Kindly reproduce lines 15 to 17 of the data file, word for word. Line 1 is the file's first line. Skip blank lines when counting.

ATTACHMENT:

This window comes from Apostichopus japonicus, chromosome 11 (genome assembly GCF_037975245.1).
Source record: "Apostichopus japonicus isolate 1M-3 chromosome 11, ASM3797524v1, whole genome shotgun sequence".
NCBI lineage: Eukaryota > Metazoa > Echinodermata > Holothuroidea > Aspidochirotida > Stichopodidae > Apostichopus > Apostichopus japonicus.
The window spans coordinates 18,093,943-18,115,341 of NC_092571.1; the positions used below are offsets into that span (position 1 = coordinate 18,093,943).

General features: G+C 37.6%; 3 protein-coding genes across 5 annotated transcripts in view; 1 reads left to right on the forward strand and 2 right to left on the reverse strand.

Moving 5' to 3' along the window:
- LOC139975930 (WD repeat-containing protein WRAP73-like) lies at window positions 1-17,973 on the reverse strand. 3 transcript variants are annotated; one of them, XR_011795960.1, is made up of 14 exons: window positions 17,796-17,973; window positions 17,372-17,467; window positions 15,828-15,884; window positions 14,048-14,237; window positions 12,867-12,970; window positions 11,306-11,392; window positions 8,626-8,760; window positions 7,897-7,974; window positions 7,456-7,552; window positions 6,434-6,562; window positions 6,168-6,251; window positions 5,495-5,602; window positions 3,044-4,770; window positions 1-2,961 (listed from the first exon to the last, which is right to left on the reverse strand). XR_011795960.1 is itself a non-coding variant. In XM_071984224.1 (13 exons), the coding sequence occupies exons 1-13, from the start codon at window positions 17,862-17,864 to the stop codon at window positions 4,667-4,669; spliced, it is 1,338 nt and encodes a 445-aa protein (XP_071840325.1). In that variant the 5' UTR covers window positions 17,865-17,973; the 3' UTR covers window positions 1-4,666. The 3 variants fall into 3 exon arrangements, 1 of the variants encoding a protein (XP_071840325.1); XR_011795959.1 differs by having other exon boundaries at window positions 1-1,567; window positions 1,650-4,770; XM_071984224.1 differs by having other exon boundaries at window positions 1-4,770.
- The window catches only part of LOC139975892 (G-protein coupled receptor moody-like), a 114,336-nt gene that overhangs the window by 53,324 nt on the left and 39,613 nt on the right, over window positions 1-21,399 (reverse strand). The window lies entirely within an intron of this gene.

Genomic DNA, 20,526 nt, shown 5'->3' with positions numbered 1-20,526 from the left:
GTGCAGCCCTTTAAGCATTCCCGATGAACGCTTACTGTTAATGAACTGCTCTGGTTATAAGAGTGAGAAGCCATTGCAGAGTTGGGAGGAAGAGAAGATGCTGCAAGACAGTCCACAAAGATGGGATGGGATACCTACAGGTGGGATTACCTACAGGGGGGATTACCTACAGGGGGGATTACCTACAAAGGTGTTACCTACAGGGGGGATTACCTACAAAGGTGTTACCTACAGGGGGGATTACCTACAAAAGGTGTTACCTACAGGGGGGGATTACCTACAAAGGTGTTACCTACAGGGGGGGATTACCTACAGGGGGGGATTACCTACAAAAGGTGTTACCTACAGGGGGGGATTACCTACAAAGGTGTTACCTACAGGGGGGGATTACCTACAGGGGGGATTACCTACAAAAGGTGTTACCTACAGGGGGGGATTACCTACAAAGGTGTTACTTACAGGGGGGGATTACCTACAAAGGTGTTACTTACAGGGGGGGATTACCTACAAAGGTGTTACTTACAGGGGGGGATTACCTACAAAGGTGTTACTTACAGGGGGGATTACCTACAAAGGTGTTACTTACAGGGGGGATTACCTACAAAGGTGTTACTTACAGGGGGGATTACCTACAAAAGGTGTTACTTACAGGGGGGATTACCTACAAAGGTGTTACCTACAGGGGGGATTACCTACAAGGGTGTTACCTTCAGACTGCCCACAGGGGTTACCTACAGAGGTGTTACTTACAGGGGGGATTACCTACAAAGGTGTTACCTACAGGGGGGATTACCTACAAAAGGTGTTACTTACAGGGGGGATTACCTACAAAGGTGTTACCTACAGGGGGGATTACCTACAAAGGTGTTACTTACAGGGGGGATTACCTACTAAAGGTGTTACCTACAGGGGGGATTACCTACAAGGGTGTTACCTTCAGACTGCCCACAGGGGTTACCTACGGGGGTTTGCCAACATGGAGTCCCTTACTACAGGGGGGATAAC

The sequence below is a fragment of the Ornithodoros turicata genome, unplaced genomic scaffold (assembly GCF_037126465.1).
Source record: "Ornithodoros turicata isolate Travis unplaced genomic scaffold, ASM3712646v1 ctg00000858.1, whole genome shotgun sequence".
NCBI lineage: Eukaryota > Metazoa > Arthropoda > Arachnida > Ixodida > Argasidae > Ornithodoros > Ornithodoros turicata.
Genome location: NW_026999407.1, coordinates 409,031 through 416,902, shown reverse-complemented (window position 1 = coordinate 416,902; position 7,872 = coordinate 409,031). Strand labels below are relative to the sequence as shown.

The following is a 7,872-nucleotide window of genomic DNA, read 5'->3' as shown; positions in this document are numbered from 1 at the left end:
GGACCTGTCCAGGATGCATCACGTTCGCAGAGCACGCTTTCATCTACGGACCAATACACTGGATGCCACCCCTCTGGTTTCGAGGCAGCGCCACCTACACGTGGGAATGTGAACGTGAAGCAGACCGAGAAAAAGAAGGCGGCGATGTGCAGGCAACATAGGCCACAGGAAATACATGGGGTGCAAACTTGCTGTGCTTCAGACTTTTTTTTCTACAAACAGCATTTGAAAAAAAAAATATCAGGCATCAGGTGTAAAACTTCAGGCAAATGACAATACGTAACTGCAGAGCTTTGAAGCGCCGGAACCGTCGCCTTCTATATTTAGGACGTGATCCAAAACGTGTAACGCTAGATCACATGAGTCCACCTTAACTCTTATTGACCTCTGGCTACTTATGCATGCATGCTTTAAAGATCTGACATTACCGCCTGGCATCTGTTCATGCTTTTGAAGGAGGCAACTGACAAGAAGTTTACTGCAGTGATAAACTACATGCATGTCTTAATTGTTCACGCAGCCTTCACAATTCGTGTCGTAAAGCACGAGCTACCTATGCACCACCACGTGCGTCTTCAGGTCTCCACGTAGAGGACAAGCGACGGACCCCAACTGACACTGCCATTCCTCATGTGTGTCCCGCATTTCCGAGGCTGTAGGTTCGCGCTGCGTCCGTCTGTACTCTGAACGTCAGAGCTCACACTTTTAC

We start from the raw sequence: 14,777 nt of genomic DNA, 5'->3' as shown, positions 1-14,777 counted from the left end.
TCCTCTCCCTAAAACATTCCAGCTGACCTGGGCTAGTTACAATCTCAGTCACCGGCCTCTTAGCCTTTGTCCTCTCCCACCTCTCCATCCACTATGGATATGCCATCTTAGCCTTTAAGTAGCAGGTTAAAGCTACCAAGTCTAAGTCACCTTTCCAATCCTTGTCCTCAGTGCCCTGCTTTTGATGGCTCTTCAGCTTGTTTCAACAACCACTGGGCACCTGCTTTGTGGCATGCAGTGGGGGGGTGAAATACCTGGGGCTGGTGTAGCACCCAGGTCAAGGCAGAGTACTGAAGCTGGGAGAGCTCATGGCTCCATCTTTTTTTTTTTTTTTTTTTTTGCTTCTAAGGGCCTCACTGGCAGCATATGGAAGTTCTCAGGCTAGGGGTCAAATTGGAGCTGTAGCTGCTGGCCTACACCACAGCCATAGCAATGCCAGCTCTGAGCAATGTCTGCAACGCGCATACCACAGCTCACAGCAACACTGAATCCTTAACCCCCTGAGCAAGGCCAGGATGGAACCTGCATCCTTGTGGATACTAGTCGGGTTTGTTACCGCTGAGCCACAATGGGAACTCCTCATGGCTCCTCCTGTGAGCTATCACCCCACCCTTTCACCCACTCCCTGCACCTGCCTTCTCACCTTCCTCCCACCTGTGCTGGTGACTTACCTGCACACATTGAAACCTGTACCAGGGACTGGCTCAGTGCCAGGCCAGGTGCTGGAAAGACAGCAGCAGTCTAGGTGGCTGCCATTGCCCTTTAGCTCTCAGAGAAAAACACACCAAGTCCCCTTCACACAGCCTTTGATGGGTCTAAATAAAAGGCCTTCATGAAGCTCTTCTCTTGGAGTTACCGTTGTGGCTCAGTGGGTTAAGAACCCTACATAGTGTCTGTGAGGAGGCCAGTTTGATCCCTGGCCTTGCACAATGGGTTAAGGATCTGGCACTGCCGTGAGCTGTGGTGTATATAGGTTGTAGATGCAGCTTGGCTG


The following is a 7,872-nucleotide window of genomic DNA, read 5'->3' as shown; positions in this document are numbered from 1 at the left end:
GGACCTGTCCAGGATGCATCACGTTCGCAGAGCACGCTTTCATCTACGGACCAATACACTGGATGCCACCCCTCTGGTTTCGAGGCAGCGCCACCTACACGTGGGAATGTGAACGTGAAGCAGACCGAGAAAAAGAAGGCGGCGATGTGCAGGCAACATAGGCCACAGGAAATACATGGGGTGCAAACTTGCTGTGCTTCAGACTTTTTTTTCTACAAACAGCATTTGAAAAAAAAAATATCAGGCATCAGGTGTAAAACTTCAGGCAAATGACAATACGTAACTGCAGAGCTTTGAAGCGCCGGAACCGTCGCCTTCTATATTTAGGACGTGATCCAAAACGTGTAACGCTAGATCACATGAGTCCACCTTAACTCTTATTGACCTCTGGCTACTTATGCATGCATGCTTTAAAGATCTGACATTACCGCCTGGCATCTGTTCATGCTTTTGAAGGAGGCAACTGACAAGAAGTTTACTGCAGTGATAAACTACATGCATGTCTTAATTGTTCACGCAGCCTTCACAATTCGTGTCGTAAAGCACGAGCTACCTATGCACCACCACGTGCGTCTTCAGGTCTCCACGTAGAGGACAAGCGACGGACCCCAACTGACACTGCCATTCCTCATGTGTGTCCCGCATTTCCGAGGCTGTAGGTTCGCGCTGCGTCCGTCTGTACTCTGAACGTCAGAGCTCACACTTTTAC

We start from the raw sequence: 14,777 nt of genomic DNA, 5'->3' as shown, positions 1-14,777 counted from the left end.